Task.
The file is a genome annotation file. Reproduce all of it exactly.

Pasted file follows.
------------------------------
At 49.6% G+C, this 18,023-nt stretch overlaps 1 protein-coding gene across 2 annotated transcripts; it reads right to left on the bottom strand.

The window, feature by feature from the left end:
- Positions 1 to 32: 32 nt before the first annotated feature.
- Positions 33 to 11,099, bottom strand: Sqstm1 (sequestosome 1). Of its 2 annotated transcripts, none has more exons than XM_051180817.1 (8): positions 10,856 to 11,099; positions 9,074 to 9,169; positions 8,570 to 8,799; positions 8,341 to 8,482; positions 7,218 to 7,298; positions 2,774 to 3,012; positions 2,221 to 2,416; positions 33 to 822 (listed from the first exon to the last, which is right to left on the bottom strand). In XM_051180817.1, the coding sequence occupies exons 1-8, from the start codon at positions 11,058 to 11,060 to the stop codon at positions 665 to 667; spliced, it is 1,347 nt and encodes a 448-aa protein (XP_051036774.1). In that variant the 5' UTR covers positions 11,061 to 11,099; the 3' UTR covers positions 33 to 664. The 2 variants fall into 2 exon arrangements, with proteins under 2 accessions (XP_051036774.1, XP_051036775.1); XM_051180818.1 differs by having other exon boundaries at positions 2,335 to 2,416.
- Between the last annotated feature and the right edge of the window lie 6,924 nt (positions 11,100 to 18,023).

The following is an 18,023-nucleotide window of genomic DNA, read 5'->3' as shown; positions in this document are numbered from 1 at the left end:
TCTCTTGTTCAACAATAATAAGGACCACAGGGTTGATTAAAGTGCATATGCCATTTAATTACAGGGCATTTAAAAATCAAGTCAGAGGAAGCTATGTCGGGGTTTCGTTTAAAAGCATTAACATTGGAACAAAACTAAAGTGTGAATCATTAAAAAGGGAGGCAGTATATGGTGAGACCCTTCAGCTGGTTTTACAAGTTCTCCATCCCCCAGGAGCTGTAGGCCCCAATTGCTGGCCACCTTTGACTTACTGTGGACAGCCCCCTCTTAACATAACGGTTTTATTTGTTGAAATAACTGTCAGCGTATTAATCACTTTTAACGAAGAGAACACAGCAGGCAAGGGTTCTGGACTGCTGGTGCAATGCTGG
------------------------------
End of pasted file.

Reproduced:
At 49.6% G+C, this 18,023-nt stretch overlaps 1 protein-coding gene across 2 annotated transcripts; it reads right to left on the bottom strand.

The window, feature by feature from the left end:
- Positions 1 to 32: 32 nt before the first annotated feature.
- Positions 33 to 11,099, bottom strand: Sqstm1 (sequestosome 1). Of its 2 annotated transcripts, none has more exons than XM_051180817.1 (8): positions 10,856 to 11,099; positions 9,074 to 9,169; positions 8,570 to 8,799; positions 8,341 to 8,482; positions 7,218 to 7,298; positions 2,774 to 3,012; positions 2,221 to 2,416; positions 33 to 822 (listed from the first exon to the last, which is right to left on the bottom strand). In XM_051180817.1, the coding sequence occupies exons 1-8, from the start codon at positions 11,058 to 11,060 to the stop codon at positions 665 to 667; spliced, it is 1,347 nt and encodes a 448-aa protein (XP_051036774.1). In that variant the 5' UTR covers positions 11,061 to 11,099; the 3' UTR covers positions 33 to 664. The 2 variants fall into 2 exon arrangements, with proteins under 2 accessions (XP_051036774.1, XP_051036775.1); XM_051180818.1 differs by having other exon boundaries at positions 2,335 to 2,416.
- Between the last annotated feature and the right edge of the window lie 6,924 nt (positions 11,100 to 18,023).

The following is an 18,023-nucleotide window of genomic DNA, read 5'->3' as shown; positions in this document are numbered from 1 at the left end:
TCTCTTGTTCAACAATAATAAGGACCACAGGGTTGATTAAAGTGCATATGCCATTTAATTACAGGGCATTTAAAAATCAAGTCAGAGGAAGCTATGTCGGGGTTTCGTTTAAAAGCATTAACATTGGAACAAAACTAAAGTGTGAATCATTAAAAAGGGAGGCAGTATATGGTGAGACCCTTCAGCTGGTTTTACAAGTTCTCCATCCCCCAGGAGCTGTAGGCCCCAATTGCTGGCCACCTTTGACTTACTGTGGACAGCCCCCTCTTAACATAACGGTTTTATTTGTTGAAATAACTGTCAGCGTATTAATCACTTTTAACGAAGAGAACACAGCAGGCAAGGGTTCTGGACTGCTGGTGCAATGCTGG